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Millets: The Miracle Superfood

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The society has seen numerous health foods come and go. Some turned out to be a hoax, some did no good to the body, some developed hedonic hunger pangs, while some eradicated the indications of hunger. But a rare is here to stay.

This is where millets come into the picture – abundant in essential carbs, fiber, and the more vital micronutrients. Inherent to the eastern side of the world, millets are an age-old answer to an active body. These cereals are getting popular in many countries as a gluten-free substitute.

What Are Millets?

Millets are whole grains that have been around for thousands of years and are found in many diets around the world. Millets are the principal staple grains in India and are usually eaten in China, South America, Russia, and the Himalayas.

As gluten-free whole grains, millets are an exceptional grain option for those in need of options. They are very easy to prepare and more available across the globe.

Millets are amazingly versatile – they can be used in everything from bread to porridges, side dishes, and desserts. Their delicate flavor is intensified by toasting the dry grains before cooking. In some places, they’re even fermented and drunk as an alcoholic beverage.

Millets can be seen in white, gray, yellow, or red colors. They look wonderful when arranged on a plate. Millets are also grown as high-fiber feed for cattle, livestock, and birds.

The Commonly Found Types Of Millets

Millets are a group of grains that include pearl millet (Pennisetum glaucum), foxtail millet (Setaria italica), proso millet (Panicum miliaceum), finger millet or ragi (Eleusine coracana), barnyard millet (Echinochloa crus-galli), little millet (Panicum sumatrense), kodo millet (Paspalum scrobiculatum), fonio millet (Digitaria exilis), and adlay millet or Job’s tears (Coix lachryma-jobi).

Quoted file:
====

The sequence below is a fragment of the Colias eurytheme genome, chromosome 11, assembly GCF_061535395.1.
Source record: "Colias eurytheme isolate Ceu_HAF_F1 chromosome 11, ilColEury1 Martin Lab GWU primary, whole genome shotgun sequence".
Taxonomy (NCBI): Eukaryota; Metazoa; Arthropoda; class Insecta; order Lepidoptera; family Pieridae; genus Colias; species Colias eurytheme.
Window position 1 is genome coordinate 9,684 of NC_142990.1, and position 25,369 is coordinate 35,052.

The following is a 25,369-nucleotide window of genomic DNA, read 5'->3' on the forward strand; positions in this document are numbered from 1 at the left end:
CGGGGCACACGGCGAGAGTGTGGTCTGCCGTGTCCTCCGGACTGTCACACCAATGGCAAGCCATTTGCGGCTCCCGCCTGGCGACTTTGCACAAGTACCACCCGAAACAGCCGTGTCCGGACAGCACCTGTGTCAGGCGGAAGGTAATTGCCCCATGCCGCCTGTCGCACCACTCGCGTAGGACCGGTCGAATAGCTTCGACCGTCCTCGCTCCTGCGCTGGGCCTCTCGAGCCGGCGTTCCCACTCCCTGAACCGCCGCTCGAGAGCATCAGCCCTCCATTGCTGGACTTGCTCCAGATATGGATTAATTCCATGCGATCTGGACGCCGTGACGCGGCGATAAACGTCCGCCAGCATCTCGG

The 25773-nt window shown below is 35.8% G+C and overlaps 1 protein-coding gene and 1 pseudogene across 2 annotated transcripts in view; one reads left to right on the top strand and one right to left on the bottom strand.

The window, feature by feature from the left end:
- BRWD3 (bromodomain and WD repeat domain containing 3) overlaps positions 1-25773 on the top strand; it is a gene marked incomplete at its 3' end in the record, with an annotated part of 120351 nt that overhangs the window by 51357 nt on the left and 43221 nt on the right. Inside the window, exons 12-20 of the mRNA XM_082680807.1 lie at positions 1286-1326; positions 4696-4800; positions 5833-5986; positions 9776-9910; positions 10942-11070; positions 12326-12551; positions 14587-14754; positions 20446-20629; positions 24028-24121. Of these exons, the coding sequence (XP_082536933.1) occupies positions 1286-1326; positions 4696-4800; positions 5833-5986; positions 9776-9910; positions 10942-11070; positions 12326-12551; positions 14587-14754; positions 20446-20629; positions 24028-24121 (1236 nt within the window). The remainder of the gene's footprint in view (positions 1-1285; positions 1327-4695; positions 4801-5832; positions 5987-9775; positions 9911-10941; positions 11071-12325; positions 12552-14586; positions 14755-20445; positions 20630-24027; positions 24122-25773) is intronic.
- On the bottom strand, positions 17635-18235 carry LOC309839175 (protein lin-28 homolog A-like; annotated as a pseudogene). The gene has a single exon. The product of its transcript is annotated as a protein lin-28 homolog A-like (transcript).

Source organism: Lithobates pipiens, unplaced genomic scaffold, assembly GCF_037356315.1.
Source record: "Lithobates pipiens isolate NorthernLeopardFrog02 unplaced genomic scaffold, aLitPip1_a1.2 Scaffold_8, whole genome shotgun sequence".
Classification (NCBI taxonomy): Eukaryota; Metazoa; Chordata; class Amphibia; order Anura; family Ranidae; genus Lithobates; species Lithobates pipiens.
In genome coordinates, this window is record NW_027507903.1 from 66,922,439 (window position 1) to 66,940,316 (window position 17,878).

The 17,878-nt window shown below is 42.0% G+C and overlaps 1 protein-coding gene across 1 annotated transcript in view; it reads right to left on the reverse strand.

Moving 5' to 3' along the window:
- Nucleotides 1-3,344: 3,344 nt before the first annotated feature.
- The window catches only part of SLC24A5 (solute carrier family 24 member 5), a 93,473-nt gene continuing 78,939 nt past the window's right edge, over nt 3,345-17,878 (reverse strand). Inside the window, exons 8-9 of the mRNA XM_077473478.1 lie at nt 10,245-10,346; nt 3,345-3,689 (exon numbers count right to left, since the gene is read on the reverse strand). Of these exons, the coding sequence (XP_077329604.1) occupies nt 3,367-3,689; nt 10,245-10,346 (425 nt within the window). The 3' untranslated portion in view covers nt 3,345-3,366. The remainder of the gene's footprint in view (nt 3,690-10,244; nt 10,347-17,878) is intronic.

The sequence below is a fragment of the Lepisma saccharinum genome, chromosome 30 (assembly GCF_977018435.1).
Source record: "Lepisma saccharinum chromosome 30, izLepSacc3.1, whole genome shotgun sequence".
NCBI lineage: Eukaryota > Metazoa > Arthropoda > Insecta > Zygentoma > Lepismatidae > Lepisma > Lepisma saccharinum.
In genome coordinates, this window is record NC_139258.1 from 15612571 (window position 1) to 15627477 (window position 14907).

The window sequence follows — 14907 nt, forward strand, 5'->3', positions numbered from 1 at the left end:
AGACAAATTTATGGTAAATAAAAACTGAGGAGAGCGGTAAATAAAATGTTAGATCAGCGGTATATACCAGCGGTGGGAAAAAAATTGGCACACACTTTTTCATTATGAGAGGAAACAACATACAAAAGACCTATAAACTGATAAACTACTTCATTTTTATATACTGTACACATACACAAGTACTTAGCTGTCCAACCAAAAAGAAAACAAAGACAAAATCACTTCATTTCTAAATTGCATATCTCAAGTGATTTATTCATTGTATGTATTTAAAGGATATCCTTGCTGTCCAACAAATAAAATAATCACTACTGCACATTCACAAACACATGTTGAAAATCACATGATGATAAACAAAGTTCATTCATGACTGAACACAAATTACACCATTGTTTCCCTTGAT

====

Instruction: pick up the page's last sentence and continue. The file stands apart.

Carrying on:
Here’s some more information about the different types of millets:

 Name Local Name  Grown In
 Pearl Millet  Bulrush millet (Australia), cat tail millet, bajra (Hindi), milheto (Brazil), gero (Africa), sajje (Telugu)  Africa, India, Pakistan, and the Arabian peninsula
 Finger Millet  Ragi (Telugu, Kannada), keppai (Tamil), mandwa (Urdu), kurakkan (Sinhala), nachani (Marathi), susu (Japanese)  Africa, Nepal, India, and China
 Proso Millet  Common millet, broomtail, kashfi, hog millet Ukraine, Kazakhstan, Argentina, U.S, and Australia
 Foxtail Millet  Kaon dana (Bengali), navane (Kannda), korralu (Telugu), kangni (Hindi), kavalai (Tamil), awa (Japanese)  China, India, Indonesia, the Korean peninsula, and Europe
 Fonio Millet  – Western Africa
 Barnyard Millet  Cockspur grass India
 Little Millet  Kutki (Hindi), sama (Bengali), gajro (Gujarati), samalu (Telugu), sava (Marathi), suan (Oriya) India, Pakistan, Nepal, Sri Lanka, Indonesia, and Myanmar
 Kodo Millet  Arikelu (Telugu), varagu (Tamil), kodra (Hindi)  Western Africa, and India
 Adlay Millet  Job’s tears, YiYi (Chinese), coixseed, tear grass  Southeast Asia

Nutritional Profile Of Raw Millets

Calorie Information
Amounts Per Cup (200g) Serving %DV
 Calories 756(3165 kJ) 38%
From Carbohydrates 600(2512 kJ)
 From Protein 85.3(357 kJ)
From Fat 70.6(296 kJ)
 From Alcohol ~(0.0 kJ)
Total Carbohydrate 146 g 49%
Dietary Fiber 17.0 g 68%
  Starch  ~
Sugars  ~
Fats & Fatty Acids
Total Fat 8.4 g 13%
Saturated Fat 1.4 g 7%
Monounsaturated Fat 1.5 g
Polyunsaturated Fat 4.3 g
Total Trans Fatty Acids ~
Total Trans-monoenoic Fatty Acids ~
Total Trans-polyenoic Fatty Acids ~
Total Omega-3 Fatty Acids 236 mg